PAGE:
seekrit squirrel

Finance => Shares => Topic started by: galumay on September 26, 2019, 11:18:42 AM

Title: A2B
Post by: galumay on September 26, 2019, 11:18:42 AM
I am considering taking a position in A2B, the old Cabcharge, Australia's Taxi company. I think the market has underpriced this business, and at current prices its trading below its range of value.

First filter, is there catostrophic risk?

No, the greatest risk has been disruption and legaslative, disruption has been overrated IMO, while ride sharers have taken a piece of market share, they have only been able to do so by making ongoing, massive losses. I dont believe ride sharing in its current model is sustainable and in fact the main impact may have been to focus A2B on improving their service and introducing tech solutions pioneered by the disruptors. The legislative impacts have just about washed through, in the removal of the ticket clipping with excessive credit card fees, and probably any future legislative impacts are more likely to negatively impact the disruptors.

2nd filter, is there balance sheet risk?

There is next to no debt, NTA is 86c, book value is $1.36.

3rd filter history of cash flows/earnings

Cash flow & earnings have been positive for the last 10 years.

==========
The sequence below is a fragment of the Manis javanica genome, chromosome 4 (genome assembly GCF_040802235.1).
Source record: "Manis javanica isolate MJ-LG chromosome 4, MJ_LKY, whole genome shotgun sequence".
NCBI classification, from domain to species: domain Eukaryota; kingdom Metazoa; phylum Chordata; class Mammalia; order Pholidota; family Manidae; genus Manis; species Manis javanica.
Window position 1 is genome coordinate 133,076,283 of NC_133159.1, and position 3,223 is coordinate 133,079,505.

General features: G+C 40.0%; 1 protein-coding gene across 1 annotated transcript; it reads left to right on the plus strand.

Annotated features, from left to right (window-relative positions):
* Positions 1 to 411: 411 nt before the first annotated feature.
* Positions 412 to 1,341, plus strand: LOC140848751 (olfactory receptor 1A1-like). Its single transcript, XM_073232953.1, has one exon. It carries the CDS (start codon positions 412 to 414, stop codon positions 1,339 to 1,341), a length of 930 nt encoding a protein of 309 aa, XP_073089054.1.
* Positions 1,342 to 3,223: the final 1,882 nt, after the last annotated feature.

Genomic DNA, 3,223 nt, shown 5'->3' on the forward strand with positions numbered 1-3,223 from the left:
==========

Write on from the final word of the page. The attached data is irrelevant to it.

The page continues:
Is their poor capital management?

There have been no new shares issued in 10 years

Dividends have been paid every year for last 10 years, payout ratio typically round 60%

Does it have a good ROIC?

its currently lower than I would like at about 6%.

What price is fair value?

A conservative range of intrinsic value is around $1.70

What is the thesis for investment?

I think the business has been misunderstood and oversold, I believe dividends are likely to increase slowly as profits recover and this will likely lead to a rerate of the business. Even if the business remains fairly static, it throws off a lot of cash and will provide a healthy return just based on yield alone.

What can go wrong?

Probably the biggest risk is mis-allocation of capital, the cash could tempt management to make a foolish aquisition at some point in the future.

What are the alternatives?

The obvious alternative is to increase position size in businesses I already own, where I think the rate of return is better. This includes businesses like KME and SFC.